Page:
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Hope and kindness of the people of Gander, Newfoundland and Labrador remember the 9/11 ceremony

GANDER / TORONTO – Twenty years ago, Gander’s good was manifested when the world seemed to be at its worst.

After the September 11 attacks, 38 planes carrying nearly 7,000 passengers were forced to land in the central Newfoundland city of 11,000. Locals took it upon themselves to clothe, feed and house people from over 90 countries for nearly a week.

For Jeanette Gutierrez, a 9/11 survivor, Gander also feels like a second home.

Gutierrez, who was in Manhattan at the time of the attacks, first came to Gander five years ago to try and figure out what happened that day. From her office across the plaza from the World Trade Center, she saw the two planes collide with the Twin Towers. She says she finds it hard not to be in New York on her 20th anniversary.

“I can’t walk away from 9/11, it’s in me no matter where I am,” she told CTV National News. “But I have to keep the hope and spread the kindness, and it’s so easy to find here.”

Gander marks September 11 every year, and Saturday is no exception. A ceremony was held to recognize the sadness of the day, but also the hope and kindness that so many have experienced.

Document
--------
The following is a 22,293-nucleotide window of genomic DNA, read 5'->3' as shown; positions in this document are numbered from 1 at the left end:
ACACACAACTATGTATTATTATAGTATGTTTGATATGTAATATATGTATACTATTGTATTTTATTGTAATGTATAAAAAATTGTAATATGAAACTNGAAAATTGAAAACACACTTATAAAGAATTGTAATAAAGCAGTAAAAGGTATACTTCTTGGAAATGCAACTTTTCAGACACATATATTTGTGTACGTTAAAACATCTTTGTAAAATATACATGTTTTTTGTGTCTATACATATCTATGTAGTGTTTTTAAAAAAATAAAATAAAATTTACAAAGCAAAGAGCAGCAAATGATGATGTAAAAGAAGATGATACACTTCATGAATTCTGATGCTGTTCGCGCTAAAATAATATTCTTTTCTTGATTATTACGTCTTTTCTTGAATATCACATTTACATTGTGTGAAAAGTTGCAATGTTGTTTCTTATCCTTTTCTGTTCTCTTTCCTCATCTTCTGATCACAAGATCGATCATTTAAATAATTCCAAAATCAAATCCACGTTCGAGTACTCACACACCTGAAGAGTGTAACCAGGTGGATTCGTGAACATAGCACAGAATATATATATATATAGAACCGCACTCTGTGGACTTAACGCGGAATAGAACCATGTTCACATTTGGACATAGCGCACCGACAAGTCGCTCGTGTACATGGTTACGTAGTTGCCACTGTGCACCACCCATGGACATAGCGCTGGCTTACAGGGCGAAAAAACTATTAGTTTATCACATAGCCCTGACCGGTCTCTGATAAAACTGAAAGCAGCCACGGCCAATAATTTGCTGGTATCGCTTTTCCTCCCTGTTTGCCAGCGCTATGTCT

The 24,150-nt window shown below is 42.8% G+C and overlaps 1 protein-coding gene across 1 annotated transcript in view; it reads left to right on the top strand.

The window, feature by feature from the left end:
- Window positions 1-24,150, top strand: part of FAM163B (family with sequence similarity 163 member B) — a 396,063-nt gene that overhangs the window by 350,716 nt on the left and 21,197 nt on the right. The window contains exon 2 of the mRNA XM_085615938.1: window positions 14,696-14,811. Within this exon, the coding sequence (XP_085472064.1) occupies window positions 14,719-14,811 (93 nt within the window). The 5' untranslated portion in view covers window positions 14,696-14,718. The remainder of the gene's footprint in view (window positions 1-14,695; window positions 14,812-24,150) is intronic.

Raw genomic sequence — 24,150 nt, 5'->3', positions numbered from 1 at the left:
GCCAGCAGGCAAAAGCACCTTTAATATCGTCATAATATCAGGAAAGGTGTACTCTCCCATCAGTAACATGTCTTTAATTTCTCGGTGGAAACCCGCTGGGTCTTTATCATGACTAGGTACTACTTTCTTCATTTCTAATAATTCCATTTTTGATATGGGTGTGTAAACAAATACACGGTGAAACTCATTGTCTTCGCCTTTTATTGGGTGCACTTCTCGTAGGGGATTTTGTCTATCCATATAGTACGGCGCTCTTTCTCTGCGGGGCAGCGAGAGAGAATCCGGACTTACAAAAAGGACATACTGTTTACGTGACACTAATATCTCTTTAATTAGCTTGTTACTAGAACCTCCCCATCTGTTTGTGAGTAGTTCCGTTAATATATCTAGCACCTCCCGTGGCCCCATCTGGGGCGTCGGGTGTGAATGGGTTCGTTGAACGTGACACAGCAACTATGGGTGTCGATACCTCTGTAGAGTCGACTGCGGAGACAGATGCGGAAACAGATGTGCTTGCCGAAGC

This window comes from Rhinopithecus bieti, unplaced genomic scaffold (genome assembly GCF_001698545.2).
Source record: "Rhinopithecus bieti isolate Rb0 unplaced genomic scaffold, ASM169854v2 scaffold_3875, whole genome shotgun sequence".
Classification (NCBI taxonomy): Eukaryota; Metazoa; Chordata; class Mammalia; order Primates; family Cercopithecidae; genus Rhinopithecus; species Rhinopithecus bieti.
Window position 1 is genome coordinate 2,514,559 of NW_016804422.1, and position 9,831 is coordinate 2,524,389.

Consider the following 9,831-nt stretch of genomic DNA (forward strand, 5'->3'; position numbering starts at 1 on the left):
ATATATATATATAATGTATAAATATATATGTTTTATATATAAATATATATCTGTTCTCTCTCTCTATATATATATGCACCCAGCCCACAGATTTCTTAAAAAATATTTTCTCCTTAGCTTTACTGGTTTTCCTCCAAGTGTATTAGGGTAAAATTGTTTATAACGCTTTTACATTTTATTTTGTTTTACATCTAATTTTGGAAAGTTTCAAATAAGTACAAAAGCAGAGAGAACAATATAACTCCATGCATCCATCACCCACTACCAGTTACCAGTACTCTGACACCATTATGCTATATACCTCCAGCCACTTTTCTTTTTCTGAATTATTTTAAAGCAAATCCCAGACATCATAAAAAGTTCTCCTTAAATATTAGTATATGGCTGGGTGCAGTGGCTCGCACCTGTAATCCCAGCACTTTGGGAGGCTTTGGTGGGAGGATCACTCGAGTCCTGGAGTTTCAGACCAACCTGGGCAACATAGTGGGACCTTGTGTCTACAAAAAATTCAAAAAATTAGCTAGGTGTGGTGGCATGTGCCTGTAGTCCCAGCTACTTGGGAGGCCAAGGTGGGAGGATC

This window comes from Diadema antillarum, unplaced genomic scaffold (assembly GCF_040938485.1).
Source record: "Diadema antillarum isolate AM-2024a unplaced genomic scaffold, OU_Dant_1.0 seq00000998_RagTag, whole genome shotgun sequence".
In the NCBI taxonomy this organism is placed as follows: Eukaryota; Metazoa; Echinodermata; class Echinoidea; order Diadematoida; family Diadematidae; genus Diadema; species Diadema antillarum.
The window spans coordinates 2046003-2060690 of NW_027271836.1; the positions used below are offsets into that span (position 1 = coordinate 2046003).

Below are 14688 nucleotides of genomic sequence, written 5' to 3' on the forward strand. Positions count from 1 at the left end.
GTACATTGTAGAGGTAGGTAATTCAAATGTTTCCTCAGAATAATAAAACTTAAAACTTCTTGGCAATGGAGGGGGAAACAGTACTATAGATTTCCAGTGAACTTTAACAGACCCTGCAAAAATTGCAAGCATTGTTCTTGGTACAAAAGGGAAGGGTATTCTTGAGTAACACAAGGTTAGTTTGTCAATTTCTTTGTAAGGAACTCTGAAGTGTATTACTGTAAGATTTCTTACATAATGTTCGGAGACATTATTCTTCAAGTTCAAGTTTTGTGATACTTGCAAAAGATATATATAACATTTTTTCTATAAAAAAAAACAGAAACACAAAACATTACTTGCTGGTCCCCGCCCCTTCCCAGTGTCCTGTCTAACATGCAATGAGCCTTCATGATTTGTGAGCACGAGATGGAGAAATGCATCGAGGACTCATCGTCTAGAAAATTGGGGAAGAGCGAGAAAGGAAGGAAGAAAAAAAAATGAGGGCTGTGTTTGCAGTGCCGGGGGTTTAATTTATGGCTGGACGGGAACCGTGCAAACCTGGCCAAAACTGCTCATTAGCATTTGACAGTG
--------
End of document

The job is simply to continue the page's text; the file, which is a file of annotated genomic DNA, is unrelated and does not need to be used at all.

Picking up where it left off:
“Atlantic Canada showed the best of humanity on a day when we all needed to be reminded of basic goodness,” Katherine Brucker, Deputy Chef de Mission at the US Embassy, ​​said at the ceremony.

More and more American dignitaries and friends praised Gander’s outpouring of support 20 years ago, as locals recalled the wave of people and the pride they felt.

Gutierrez also took the stage and tried to convey the impact Gander had on her.

“I don’t know why God brought me here, but I’m so glad he did. I’m a better person to have met you all, ”Gutierrez told the crowd. “Thank you for shining such a bright light on my darkest day.”

Bill Hooper, former mayor of nearby Lewisporte, told CTV National News that September 11 in Gander is dedicated to its residents who two decades ago put everything aside to help others and stood to their turn helped.

“I think we became better people because of something so sad,” Hooper said.


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